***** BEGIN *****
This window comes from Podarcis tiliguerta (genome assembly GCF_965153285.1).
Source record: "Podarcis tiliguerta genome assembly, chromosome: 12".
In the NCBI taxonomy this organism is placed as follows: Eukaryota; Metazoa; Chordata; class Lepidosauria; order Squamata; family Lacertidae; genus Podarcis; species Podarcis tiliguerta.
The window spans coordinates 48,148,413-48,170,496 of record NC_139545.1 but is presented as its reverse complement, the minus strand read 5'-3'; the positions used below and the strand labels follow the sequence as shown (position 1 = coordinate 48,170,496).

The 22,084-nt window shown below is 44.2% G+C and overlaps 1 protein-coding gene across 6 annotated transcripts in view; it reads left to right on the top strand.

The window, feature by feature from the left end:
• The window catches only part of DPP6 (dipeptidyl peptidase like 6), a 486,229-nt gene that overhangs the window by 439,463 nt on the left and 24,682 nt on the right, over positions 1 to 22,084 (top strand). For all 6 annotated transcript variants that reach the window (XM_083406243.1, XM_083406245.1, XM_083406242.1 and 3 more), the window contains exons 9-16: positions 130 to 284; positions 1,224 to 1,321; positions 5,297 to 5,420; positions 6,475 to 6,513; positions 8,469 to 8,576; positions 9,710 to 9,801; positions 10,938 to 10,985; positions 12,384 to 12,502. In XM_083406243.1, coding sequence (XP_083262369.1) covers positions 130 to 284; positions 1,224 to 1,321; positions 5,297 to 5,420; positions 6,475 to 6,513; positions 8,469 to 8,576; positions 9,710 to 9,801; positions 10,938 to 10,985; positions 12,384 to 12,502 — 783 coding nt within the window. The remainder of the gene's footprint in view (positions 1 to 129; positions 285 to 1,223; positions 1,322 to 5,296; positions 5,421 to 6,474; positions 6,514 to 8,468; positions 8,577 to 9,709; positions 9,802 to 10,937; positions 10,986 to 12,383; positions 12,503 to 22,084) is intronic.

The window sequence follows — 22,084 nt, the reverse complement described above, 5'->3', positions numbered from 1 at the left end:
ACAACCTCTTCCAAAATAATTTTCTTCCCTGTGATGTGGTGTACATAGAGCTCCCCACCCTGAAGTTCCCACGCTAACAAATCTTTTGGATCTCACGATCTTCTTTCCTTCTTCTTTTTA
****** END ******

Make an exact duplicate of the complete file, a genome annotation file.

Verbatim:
This window comes from Podarcis tiliguerta (genome assembly GCF_965153285.1).
Source record: "Podarcis tiliguerta genome assembly, chromosome: 12".
In the NCBI taxonomy this organism is placed as follows: Eukaryota; Metazoa; Chordata; class Lepidosauria; order Squamata; family Lacertidae; genus Podarcis; species Podarcis tiliguerta.
The window spans coordinates 48,148,413-48,170,496 of record NC_139545.1 but is presented as its reverse complement, the minus strand read 5'-3'; the positions used below and the strand labels follow the sequence as shown (position 1 = coordinate 48,170,496).

The 22,084-nt window shown below is 44.2% G+C and overlaps 1 protein-coding gene across 6 annotated transcripts in view; it reads left to right on the top strand.

The window, feature by feature from the left end:
• The window catches only part of DPP6 (dipeptidyl peptidase like 6), a 486,229-nt gene that overhangs the window by 439,463 nt on the left and 24,682 nt on the right, over positions 1 to 22,084 (top strand). For all 6 annotated transcript variants that reach the window (XM_083406243.1, XM_083406245.1, XM_083406242.1 and 3 more), the window contains exons 9-16: positions 130 to 284; positions 1,224 to 1,321; positions 5,297 to 5,420; positions 6,475 to 6,513; positions 8,469 to 8,576; positions 9,710 to 9,801; positions 10,938 to 10,985; positions 12,384 to 12,502. In XM_083406243.1, coding sequence (XP_083262369.1) covers positions 130 to 284; positions 1,224 to 1,321; positions 5,297 to 5,420; positions 6,475 to 6,513; positions 8,469 to 8,576; positions 9,710 to 9,801; positions 10,938 to 10,985; positions 12,384 to 12,502 — 783 coding nt within the window. The remainder of the gene's footprint in view (positions 1 to 129; positions 285 to 1,223; positions 1,322 to 5,296; positions 5,421 to 6,474; positions 6,514 to 8,468; positions 8,577 to 9,709; positions 9,802 to 10,937; positions 10,986 to 12,383; positions 12,503 to 22,084) is intronic.

The window sequence follows — 22,084 nt, the reverse complement described above, 5'->3', positions numbered from 1 at the left end:
ACAACCTCTTCCAAAATAATTTTCTTCCCTGTGATGTGGTGTACATAGAGCTCCCCACCCTGAAGTTCCCACGCTAACAAATCTTTTGGATCTCACGATCTTCTTTCCTTCTTCTTTTTA